“In this area of the world, drainage is the prime concern,” explains Swartz. “If you don’t let our water get away you are essentially making our land unproductive. That just can’t happen, unless you want a lot of landowners just to give up on the potential value of their ground.”
Jim Moyer, the engineer for Sandusky County, has spent much of his career designing and maintaining drainage ditches. One of the biggest challenges in his work is the flatness of the landscape. If the fields of the former Black Swamp were significantly uphill from Lake Erie, he notes, it would be easier to build wetlands into the ditch system without disrupting it. But Moyer has also boated through the bright green algal blooms in Erie’s western basin.” I don’t want to swim in it,” he says. “Or eat any fish out of it either. So, I hope we do something.”
And yet, he doesn’t see large-scale wetland restoration as practical part of that solution. “I try to be realistic,” he says. “In our county, agriculture is important. We have corn, soybeans and wheat, but also tomatoes, cucumbers, peppers, cabbage — high-dollar crops. Boy, they cannot tolerate any excess water.”
Lake Erie’s western basin suffers from the same plague that has struck nutrient-enriched waters around the U.S. and the world, including Chesapeake Bay, the Gulf of Mexico, the Baltic Sea, Grand Lake St. Mary’s in Ohio, Lake Winnipeg in Canada, and Lake Taihu in China. Nutrient overload brings on blooms of algae and toxin-producing cyanobacteria. Thick mats of surface growth deprive underwater plants of light, causing them to wither away. As algal cells die off, they sink to the bottom, where microbes decompose their remains, using up oxygen in the process. The result is a dead zone, an expanse of water so depleted of oxygen that no fish can survive.
The syndrome, known to scientists as eutrophication, first struck Lake Erie in the 1960s — less as a result of agriculture than wanton dumping of city sewage and industrial waste. High counts of coliform bacteria forced beaches to close. Populations of game fish that thrive in clean water, like walleye and bass, dwindled away. After the federal Clean Water Act was signed into law in 1972, new sewage treatment plants were built and old ones upgraded. Phosphate-based detergents, which once contributed 50 percent of the phosphorus pollution in the lake, were banned. During the 1980s and early 1990s, Lake Erie experienced a revival. The waters cleared, fish populations rebounded, and algal blooms faded away.
It was only a matter of time before they returned with a vengeance. The clean-up efforts of the 1970s and 80s led to a dramatic decline in pollution from sewage plants and other point sources. The problem of nonpoint pollution — carried in runoff from farm fields and city streets — has proven much harder to tackle.
As a graduate student in the 1970s, Mitsch ran sewage from a Florida trailer park through a native cypress swamp. He and his fellow researchers demonstrated that the wetland acted as an efficient natural filter, absorbing pathogenic bacteria, organic matter, nitrogen and phosphorus. At the time, researchers in Michigan were showing that peat bogs could serve the same function. Mitsch’s blue-gray eyes gleam behind his metal-rimmed glasses as he remembers that era. “When we discovered this ecosystem service, that’s what they call them now, of wetlands cleaning up water, all of a sudden, the interest in them exploded,” he says. Conservationists began to argue that wetlands should be protected because they act as nature’s kidneys.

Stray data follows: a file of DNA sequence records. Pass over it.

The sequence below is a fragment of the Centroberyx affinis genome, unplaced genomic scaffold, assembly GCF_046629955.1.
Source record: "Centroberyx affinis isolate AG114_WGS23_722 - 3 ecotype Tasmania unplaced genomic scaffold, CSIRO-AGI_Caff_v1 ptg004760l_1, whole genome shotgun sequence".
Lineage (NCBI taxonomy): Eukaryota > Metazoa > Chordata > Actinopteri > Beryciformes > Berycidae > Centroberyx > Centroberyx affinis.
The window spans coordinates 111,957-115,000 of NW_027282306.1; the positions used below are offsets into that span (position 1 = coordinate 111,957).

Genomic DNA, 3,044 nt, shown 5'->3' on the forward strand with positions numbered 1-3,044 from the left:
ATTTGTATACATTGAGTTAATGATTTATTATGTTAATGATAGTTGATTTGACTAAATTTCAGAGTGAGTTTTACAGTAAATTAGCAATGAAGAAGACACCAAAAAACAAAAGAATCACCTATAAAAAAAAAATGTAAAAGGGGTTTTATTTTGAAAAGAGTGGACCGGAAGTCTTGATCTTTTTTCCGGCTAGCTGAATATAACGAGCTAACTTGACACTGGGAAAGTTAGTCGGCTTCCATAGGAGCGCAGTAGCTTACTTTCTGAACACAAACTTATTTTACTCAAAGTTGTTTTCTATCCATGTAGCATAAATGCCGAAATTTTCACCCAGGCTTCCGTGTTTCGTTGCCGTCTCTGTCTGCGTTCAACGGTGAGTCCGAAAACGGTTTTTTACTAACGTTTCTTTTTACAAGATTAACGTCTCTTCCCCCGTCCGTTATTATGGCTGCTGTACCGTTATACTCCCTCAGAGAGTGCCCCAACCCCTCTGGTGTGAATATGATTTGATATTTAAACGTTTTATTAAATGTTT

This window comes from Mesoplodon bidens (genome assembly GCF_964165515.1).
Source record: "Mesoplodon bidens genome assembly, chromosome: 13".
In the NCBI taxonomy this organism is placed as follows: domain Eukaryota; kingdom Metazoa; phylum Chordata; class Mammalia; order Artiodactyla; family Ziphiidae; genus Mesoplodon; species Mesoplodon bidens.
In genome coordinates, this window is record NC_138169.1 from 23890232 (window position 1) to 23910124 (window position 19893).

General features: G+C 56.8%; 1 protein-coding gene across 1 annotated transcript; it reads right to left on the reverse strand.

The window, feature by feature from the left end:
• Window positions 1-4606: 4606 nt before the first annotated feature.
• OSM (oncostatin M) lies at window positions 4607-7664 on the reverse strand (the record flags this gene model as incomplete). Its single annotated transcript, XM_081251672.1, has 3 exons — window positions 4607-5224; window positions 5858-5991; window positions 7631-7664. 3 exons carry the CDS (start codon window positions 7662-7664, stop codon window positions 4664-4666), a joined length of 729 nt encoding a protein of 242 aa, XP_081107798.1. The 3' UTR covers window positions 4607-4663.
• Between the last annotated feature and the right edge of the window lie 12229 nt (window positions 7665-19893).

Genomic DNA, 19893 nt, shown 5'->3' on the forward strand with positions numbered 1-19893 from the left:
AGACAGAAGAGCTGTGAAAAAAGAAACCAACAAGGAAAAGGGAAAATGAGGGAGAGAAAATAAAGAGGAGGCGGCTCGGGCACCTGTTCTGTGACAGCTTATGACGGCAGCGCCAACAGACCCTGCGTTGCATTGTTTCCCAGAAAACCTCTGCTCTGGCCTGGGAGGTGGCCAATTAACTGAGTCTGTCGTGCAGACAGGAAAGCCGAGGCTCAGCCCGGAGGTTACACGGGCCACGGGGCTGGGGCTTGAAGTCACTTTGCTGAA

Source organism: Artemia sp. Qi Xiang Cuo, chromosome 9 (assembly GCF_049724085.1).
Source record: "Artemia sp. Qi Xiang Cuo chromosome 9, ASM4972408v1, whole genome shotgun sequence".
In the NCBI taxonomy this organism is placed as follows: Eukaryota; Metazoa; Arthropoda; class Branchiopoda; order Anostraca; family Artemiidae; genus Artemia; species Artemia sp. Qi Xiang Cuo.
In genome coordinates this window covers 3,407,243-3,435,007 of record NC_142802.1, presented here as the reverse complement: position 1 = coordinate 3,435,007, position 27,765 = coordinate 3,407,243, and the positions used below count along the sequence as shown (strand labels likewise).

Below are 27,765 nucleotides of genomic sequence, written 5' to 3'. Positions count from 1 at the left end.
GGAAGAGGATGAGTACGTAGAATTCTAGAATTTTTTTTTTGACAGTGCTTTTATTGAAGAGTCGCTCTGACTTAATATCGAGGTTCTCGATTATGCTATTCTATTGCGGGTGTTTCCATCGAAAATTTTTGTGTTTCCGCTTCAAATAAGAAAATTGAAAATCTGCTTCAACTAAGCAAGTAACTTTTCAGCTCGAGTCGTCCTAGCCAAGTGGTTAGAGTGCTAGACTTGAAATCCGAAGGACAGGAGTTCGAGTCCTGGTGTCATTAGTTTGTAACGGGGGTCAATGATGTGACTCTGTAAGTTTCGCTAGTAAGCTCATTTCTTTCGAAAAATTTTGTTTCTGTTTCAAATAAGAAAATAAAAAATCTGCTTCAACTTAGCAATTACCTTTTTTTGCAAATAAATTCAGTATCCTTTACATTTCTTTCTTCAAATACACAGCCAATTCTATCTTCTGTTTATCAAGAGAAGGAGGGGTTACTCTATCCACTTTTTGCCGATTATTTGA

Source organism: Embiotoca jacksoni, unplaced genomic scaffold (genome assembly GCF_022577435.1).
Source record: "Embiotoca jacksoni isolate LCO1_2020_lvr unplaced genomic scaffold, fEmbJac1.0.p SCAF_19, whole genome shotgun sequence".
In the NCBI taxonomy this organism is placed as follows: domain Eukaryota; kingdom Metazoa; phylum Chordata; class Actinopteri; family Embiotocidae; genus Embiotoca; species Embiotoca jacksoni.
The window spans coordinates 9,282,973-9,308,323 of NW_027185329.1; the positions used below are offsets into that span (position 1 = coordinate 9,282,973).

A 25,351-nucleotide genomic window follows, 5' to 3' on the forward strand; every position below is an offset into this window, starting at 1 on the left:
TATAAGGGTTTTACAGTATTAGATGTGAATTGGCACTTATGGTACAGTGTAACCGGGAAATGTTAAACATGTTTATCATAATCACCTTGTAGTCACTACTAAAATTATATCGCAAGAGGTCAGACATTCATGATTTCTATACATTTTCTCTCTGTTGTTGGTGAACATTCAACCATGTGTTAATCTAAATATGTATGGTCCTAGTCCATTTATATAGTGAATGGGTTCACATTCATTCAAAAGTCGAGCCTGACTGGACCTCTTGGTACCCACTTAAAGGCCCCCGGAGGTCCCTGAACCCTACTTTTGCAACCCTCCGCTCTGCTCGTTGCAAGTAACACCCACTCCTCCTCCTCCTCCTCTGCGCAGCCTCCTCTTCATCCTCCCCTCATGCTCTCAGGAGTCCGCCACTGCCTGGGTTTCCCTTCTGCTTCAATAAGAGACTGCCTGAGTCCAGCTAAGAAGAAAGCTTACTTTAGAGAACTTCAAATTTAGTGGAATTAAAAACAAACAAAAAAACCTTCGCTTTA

Mitsch’s textbook includes a map of the original Black Swamp. He sees it as an important example of a landscape transformed, to the point where few remember it was ever a wetland. It’s a pattern that’s played out more than once in American history: the nation’s most productive farming areas are converted wetlands. Much of the Midwestern Corn Belt was wet prairie. California’s Central Valley was a vast tule marsh. The sugar fields of south Florida were a mix of cypress swamp and sawgrass wetland.
If you replace a swamp with high-fertilization agriculture, Mitsch says, “you’re going to screw up something downstream.”
After settlers cleared the Black Swamp of its trees and drained it, they found themselves in possession of some of the most productive farmland on the planet. Over time, farming depleted the soil of nitrogen and phosphorus, elements key to plant growth. So farmers added manure, and later, synthetic fertilizer. Some of the nutrients were taken up by crops. Much washed down to the ditches, into the Maumee and Sandusky rivers, and on to Lake Erie.
Today, farmers in the former swamp continue to lay more lines of drain tile, spaced closer together. The clay pipes placed by their ancestors have broken; the modern version consists of plastic tubing that can be purchased by the spool.
Rainwater that percolates through the soil of farm fields and into the tile drains dissolves phosphorus. Conventional wisdom once held that phosphorus ran off of agricultural land only in particulate form, attached to grains of sediment. Particulate phosphorus tends to settle out of the water column and remain, for the most part, out of reach for nutrient-hungry algae. Soluble phosphorus, known in the lingo of water pollution as dissolved reactive phosphorus, or DRP, is 100 percent bioavailable.
In the mid-1990s, levels of DRP began to climb in the tributaries of Lake Erie. DRP fuels blooms of Microcystis and other kinds of cyanobacteria that have become an annual blight in Lake Erie.